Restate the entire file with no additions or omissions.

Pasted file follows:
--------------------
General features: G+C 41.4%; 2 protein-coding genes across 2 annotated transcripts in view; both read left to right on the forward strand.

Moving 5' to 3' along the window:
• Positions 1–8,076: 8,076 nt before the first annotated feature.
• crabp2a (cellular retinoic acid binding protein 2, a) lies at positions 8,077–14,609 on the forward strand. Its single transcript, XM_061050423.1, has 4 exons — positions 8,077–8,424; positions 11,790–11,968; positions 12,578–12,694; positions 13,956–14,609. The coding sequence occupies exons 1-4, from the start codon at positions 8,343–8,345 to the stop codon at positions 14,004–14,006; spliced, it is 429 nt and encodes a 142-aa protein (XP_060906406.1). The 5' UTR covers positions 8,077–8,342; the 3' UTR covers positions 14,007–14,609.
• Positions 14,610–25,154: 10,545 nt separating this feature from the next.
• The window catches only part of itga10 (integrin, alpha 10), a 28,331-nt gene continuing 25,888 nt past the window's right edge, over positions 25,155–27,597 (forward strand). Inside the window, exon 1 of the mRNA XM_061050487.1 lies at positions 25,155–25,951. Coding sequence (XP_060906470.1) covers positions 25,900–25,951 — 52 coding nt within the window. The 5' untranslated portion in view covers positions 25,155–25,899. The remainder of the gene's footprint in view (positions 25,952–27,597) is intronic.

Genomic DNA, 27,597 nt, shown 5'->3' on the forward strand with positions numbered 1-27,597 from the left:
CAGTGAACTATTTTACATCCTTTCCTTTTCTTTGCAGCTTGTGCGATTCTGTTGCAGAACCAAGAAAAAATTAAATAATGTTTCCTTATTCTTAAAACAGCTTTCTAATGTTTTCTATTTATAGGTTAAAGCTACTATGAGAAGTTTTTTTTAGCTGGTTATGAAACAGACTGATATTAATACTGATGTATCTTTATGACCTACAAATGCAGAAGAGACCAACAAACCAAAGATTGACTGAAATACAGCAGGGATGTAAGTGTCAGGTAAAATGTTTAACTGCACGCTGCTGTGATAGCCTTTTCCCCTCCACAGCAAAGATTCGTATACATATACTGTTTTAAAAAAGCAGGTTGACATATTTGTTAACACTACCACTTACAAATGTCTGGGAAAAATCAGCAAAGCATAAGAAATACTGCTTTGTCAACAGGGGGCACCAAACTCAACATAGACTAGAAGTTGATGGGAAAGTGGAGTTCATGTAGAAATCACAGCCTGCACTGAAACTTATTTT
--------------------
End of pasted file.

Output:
General features: G+C 41.4%; 2 protein-coding genes across 2 annotated transcripts in view; both read left to right on the forward strand.

Moving 5' to 3' along the window:
• Positions 1–8,076: 8,076 nt before the first annotated feature.
• crabp2a (cellular retinoic acid binding protein 2, a) lies at positions 8,077–14,609 on the forward strand. Its single transcript, XM_061050423.1, has 4 exons — positions 8,077–8,424; positions 11,790–11,968; positions 12,578–12,694; positions 13,956–14,609. The coding sequence occupies exons 1-4, from the start codon at positions 8,343–8,345 to the stop codon at positions 14,004–14,006; spliced, it is 429 nt and encodes a 142-aa protein (XP_060906406.1). The 5' UTR covers positions 8,077–8,342; the 3' UTR covers positions 14,007–14,609.
• Positions 14,610–25,154: 10,545 nt separating this feature from the next.
• The window catches only part of itga10 (integrin, alpha 10), a 28,331-nt gene continuing 25,888 nt past the window's right edge, over positions 25,155–27,597 (forward strand). Inside the window, exon 1 of the mRNA XM_061050487.1 lies at positions 25,155–25,951. Coding sequence (XP_060906470.1) covers positions 25,900–25,951 — 52 coding nt within the window. The 5' untranslated portion in view covers positions 25,155–25,899. The remainder of the gene's footprint in view (positions 25,952–27,597) is intronic.

Genomic DNA, 27,597 nt, shown 5'->3' on the forward strand with positions numbered 1-27,597 from the left:
CAGTGAACTATTTTACATCCTTTCCTTTTCTTTGCAGCTTGTGCGATTCTGTTGCAGAACCAAGAAAAAATTAAATAATGTTTCCTTATTCTTAAAACAGCTTTCTAATGTTTTCTATTTATAGGTTAAAGCTACTATGAGAAGTTTTTTTTAGCTGGTTATGAAACAGACTGATATTAATACTGATGTATCTTTATGACCTACAAATGCAGAAGAGACCAACAAACCAAAGATTGACTGAAATACAGCAGGGATGTAAGTGTCAGGTAAAATGTTTAACTGCACGCTGCTGTGATAGCCTTTTCCCCTCCACAGCAAAGATTCGTATACATATACTGTTTTAAAAAAGCAGGTTGACATATTTGTTAACACTACCACTTACAAATGTCTGGGAAAAATCAGCAAAGCATAAGAAATACTGCTTTGTCAACAGGGGGCACCAAACTCAACATAGACTAGAAGTTGATGGGAAAGTGGAGTTCATGTAGAAATCACAGCCTGCACTGAAACTTATTTT